I wasn’t certain what I wanted to write about during July, a month of “social business” as our Spin Sucks theme.
Then the Supreme Court of the United States ruled on the “Hobby Lobby” case and suddenly I had a great idea.
Let’s see if I can execute.
Social and Business Values
When I wrote on the topic of customer service in June, I spoke a great deal about values – how your company’s values and your values – must play into your customer service efforts.
The same holds true for how you treat employees, how you pay them, and what types of benefits you offer.
When it comes to the treatment of employees, good businesses and bad businesses cross all religious lines. When it comes to how well employees are treated, good (or bad) performance is not limited to Christians, Muslims, Hindus, atheists, or bug worshipers.
The case has its roots in contraception – Hobby Lobby is the best-known of the plaintiffs, but a number of companies with religious leaders sued over an Affordable Care Act requirement that they cover all types of contraception.
Religious non-profits already have exemptions, and the companies argued successfully in a 5-4 decision (is there any other type at SCOTUS?), that the 1993 Religious Freedom Restoration Act should protect them from having to provide services that violate the owners’ religious beliefs.
The Hobby Lobby Example
I was intrigued by the reactions on social media after the decision came down. Among my friends, there were two extremes: One was “Hobby Lobby is what is wrong with America,” and the other is, “Yay! God won!”
These were posted by friends who are overtly pro- or anti-religion. And to be fair, Hobby Lobby and their fellow plaintiffs painted this as a religious freedom case. Only one friend posted a link to a news story and simply asked, “What do you think?”
Hobby Lobby, of course, posted a link on their Facebook page that generated more than 10,000 comments. As the hours passed, the vitriol in the conversation increased.
What will be curious is whether or not Hobby Lobby and the other companies involved in the suit, including Mennonite-owned Conestoga Wood Specialties, will see a positive or negative effect on their business.
I say “positive or negative” because public uproar has not always hurt businesses. When most of the population seemed to protest the Chick-fil-A anti-gay marriage stance, for instance, the company had a record year. On the other hand, some brands (Susan G. Komen) were pretty much destroyed by social media.
There is a change underway.
Things that were once unacceptable are now commonplace and some people feel they are being asked to give ground on long-held, strong beliefs.
The battle will continue for some time. What are religious beliefs and how should they be recognized? Are they discriminatory? Should a company be allowed to stick to its values and offer benefits as it sees fit? Where is the line between values and civil rights?
What if your core values fly in the face of what a group of people believe?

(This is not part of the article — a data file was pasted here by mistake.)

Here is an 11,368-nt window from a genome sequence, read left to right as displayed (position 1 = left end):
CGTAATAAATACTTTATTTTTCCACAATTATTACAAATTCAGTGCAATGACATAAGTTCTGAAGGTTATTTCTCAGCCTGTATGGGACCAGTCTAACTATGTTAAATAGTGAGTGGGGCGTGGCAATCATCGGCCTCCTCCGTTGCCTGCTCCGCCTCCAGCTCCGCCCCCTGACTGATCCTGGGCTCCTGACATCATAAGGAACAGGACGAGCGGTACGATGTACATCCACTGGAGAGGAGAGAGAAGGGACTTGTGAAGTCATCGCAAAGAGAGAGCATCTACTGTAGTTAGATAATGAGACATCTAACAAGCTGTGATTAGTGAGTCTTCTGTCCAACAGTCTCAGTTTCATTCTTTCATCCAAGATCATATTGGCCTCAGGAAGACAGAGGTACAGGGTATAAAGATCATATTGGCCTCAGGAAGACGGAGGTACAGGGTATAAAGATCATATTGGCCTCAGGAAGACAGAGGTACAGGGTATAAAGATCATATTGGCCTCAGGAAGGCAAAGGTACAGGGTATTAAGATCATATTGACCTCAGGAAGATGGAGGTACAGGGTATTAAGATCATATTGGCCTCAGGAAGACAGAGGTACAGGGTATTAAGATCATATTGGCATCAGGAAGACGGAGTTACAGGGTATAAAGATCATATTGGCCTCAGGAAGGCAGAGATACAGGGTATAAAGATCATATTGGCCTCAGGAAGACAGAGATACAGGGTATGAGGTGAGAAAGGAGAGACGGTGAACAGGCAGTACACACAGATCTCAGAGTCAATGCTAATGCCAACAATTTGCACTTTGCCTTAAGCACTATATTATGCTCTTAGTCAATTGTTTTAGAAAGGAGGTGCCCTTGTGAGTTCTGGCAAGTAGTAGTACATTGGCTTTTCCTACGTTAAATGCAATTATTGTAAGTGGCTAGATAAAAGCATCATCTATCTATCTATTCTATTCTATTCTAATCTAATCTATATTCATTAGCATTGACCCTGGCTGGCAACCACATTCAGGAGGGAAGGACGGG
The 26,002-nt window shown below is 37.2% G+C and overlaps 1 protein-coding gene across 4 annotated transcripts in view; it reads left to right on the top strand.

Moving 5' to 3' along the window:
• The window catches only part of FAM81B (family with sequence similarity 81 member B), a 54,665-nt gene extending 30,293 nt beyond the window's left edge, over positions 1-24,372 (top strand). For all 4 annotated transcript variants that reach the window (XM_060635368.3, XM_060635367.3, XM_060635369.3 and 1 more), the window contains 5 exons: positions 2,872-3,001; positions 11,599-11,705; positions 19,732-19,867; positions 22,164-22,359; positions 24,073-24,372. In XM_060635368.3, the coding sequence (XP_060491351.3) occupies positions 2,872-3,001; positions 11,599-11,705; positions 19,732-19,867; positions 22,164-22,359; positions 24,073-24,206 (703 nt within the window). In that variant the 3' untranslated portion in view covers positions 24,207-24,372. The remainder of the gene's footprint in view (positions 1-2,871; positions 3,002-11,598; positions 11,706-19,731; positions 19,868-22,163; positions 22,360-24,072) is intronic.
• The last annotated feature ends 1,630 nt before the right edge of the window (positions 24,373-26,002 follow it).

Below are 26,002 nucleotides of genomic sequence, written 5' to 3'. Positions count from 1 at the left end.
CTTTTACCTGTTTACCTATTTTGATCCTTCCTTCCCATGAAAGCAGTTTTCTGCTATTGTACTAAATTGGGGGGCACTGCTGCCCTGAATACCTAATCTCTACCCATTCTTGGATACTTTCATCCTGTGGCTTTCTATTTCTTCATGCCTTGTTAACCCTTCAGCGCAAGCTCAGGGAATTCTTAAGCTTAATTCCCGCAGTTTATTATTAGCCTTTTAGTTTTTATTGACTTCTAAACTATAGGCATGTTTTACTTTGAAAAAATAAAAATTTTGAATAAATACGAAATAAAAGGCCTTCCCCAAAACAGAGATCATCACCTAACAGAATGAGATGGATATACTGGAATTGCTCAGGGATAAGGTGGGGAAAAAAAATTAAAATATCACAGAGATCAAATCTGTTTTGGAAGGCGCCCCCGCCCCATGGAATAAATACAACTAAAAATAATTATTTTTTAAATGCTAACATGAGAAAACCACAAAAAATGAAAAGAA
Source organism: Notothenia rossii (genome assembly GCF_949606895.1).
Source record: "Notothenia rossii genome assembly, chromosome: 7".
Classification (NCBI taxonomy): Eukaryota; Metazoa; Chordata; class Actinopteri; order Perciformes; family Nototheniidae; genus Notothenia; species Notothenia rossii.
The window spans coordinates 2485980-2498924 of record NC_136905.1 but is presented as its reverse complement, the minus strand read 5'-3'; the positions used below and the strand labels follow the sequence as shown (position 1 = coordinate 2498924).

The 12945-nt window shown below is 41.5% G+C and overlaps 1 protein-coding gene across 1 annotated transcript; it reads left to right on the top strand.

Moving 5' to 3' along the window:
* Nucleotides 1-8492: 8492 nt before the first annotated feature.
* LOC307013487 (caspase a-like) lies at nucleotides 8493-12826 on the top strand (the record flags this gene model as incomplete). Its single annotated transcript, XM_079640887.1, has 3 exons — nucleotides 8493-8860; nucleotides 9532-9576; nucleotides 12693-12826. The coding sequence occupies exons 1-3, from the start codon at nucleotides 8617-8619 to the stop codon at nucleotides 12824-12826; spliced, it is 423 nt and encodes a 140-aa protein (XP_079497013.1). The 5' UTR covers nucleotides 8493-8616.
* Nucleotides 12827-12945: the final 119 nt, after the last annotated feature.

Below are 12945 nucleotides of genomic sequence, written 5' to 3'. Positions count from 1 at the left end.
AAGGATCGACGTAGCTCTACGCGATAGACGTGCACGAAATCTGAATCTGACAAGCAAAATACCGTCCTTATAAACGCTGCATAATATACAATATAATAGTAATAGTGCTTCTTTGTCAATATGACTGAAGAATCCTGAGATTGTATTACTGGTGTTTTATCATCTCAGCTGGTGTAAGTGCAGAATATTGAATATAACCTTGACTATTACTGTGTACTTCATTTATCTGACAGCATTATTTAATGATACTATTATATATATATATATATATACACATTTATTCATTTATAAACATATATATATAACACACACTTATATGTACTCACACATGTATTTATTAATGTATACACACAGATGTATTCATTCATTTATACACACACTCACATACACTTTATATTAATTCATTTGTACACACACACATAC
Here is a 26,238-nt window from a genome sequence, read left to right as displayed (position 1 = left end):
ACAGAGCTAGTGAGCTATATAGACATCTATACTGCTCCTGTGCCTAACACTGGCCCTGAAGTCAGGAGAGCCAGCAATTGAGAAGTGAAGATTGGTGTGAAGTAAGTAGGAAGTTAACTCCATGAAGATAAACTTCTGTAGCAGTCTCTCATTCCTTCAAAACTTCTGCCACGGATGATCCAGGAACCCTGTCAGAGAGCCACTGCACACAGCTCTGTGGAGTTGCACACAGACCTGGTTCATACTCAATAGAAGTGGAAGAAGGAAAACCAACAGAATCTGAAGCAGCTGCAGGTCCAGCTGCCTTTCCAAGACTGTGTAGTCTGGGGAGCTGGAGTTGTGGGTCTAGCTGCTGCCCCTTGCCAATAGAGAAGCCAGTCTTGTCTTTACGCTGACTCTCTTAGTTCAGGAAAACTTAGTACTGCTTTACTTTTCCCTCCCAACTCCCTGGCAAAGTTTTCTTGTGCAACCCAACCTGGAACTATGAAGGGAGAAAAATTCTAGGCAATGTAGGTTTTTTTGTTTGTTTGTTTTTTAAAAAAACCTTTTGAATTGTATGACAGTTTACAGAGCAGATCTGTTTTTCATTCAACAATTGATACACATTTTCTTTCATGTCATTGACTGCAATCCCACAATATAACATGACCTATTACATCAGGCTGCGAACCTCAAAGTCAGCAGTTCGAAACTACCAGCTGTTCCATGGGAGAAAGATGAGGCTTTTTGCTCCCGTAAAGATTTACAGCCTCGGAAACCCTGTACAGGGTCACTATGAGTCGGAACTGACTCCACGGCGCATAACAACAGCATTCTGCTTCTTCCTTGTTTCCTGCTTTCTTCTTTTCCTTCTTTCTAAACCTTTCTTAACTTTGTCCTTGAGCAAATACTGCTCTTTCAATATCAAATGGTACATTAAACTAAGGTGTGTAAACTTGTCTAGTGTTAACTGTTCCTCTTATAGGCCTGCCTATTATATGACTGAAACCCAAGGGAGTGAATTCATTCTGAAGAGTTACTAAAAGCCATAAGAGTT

These are complex questions and they are being fought on two battlegrounds: The legal courts and the court of public opinion through social media.
As your business, and you as the owner, determines what its values are, are you prepared to engage a battle on the social media front?
In the case of the Hobby Lobby/SCOTUS decision, there is some misinformation. People want to say Hobby Lobby is opposed to contraception. The company itself has stated it will cover 16 of 20 FDA-approved, ACA-mandated forms of contraceptions. Their opposition is essentially to covering the morning after pill and IUDs.
Covering 16 of 20 is not enough for some people, just as it is way too much for others. And the decision by the Supreme Court is only making the debate rage harder.
The social media world is framing the debate as a God thing, a tyrant thing, a debate on if God exists, sexism, feminism, and in some cases, arguments that SCOTUS has just legalized racism, sexism, and other forms of discrimination.
Think about your values and what you believe is central to running your business. Now, imagine a threat on social media if you don’t change those values or the way you run your company. How will you react?
Right now, as I write this on June 30 and July 1, Hobby Lobby is, I think, doing the right things. They are responding, but in a fairly straight-forward, fact-based manner. They’ve created a website with information and for those who will take the time to read their posts, they are trying to clear up their stance.
Opponents may still not agree with the stance, but if they take time to read, they will know what it actually is they oppose.
Here are a few steps to follow if you find yourself in an online fight:
- Don’t get stuck in the mud. Going toe-to-toe with someone will not work, so just stay out of the argument. Keep your emotions in check. This is often harder than it seems.
- Do correct erroneous information. A lot of bad information will fly in every direction. Take the time to post correct information.
- Have clear social media policies in place and make certain your employees know them and follow them.
- Continue with business as usual. Hobby Lobby has continued to post coupons, shopping lists, and other information on their social media.
My last piece of advice, though, is to just hang on. You can’t control social media and eventually, the conversation will turn elsewhere.
Note from Gini: Remember this is a communications blog. Please keep the conversation to what Hobby is doing – and not doing – so well in their communications and social media efforts